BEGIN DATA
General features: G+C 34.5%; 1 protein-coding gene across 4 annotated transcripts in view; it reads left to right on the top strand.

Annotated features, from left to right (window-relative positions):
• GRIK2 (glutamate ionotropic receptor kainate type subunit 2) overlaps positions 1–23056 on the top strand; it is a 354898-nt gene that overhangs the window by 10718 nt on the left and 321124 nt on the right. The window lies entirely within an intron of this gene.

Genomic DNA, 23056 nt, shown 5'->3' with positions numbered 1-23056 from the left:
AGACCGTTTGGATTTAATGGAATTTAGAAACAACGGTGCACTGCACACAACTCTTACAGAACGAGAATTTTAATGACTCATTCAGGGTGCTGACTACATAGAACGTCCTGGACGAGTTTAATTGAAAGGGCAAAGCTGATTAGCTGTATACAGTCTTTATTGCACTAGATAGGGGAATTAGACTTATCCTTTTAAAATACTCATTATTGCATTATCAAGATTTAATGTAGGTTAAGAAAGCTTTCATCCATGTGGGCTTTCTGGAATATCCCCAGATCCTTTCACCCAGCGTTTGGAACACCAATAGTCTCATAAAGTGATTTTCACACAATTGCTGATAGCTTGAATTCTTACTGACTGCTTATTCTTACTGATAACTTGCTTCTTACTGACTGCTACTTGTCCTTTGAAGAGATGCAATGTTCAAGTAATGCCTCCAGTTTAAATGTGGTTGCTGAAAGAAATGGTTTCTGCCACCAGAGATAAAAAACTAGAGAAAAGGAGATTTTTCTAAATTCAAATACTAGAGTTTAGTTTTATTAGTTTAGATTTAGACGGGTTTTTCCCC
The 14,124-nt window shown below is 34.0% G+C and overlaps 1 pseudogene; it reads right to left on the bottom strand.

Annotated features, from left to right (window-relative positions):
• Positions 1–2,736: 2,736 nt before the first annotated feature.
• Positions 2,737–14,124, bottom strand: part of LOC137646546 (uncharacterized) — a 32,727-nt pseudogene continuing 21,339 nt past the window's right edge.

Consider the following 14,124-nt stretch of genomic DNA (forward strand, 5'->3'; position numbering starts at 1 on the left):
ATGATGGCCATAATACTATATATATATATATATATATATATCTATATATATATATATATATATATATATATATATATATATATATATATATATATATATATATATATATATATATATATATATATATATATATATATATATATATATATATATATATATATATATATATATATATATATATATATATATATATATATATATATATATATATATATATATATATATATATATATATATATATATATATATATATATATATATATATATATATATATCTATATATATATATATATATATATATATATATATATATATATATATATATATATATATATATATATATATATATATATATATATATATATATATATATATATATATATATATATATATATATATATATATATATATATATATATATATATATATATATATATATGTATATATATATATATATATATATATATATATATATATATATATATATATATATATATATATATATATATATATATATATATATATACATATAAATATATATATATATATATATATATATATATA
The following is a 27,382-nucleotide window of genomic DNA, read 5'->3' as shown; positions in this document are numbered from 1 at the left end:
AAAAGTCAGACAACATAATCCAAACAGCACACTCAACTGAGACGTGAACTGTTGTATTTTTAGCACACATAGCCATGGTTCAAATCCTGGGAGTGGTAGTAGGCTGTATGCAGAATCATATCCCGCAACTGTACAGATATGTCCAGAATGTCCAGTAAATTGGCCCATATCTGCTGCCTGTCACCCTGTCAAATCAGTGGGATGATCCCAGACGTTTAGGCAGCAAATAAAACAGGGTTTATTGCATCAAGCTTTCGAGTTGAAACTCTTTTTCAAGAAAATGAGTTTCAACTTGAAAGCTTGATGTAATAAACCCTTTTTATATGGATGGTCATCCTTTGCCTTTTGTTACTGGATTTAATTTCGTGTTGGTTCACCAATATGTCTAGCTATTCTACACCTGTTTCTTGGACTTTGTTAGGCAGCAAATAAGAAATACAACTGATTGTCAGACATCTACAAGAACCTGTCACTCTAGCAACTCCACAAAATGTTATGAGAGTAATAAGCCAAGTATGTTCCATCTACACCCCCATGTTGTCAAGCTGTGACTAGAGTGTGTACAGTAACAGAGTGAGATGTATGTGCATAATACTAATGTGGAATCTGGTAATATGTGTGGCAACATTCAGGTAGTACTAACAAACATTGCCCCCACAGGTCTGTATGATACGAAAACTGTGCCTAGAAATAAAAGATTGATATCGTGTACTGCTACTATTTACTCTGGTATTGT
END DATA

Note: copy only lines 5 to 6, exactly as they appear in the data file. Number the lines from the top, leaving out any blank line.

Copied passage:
AGACCGTTTGGATTTAATGGAATTTAGAAACAACGGTGCACTGCACACAACTCTTACAGAACGAGAATTTTAATGACTCATTCAGGGTGCTGACTACATAGAACGTCCTGGACGAGTTTAATTGAAAGGGCAAAGCTGATTAGCTGTATACAGTCTTTATTGCACTAGATAGGGGAATTAGACTTATCCTTTTAAAATACTCATTATTGCATTATCAAGATTTAATGTAGGTTAAGAAAGCTTTCATCCATGTGGGCTTTCTGGAATATCCCCAGATCCTTTCACCCAGCGTTTGGAACACCAATAGTCTCATAAAGTGATTTTCACACAATTGCTGATAGCTTGAATTCTTACTGACTGCTTATTCTTACTGATAACTTGCTTCTTACTGACTGCTACTTGTCCTTTGAAGAGATGCAATGTTCAAGTAATGCCTCCAGTTTAAATGTGGTTGCTGAAAGAAATGGTTTCTGCCACCAGAGATAAAAAACTAGAGAAAAGGAGATTTTTCTAAATTCAAATACTAGAGTTTAGTTTTATTAGTTTAGATTTAGACGGGTTTTTCCCC
The 14,124-nt window shown below is 34.0% G+C and overlaps 1 pseudogene; it reads right to left on the bottom strand.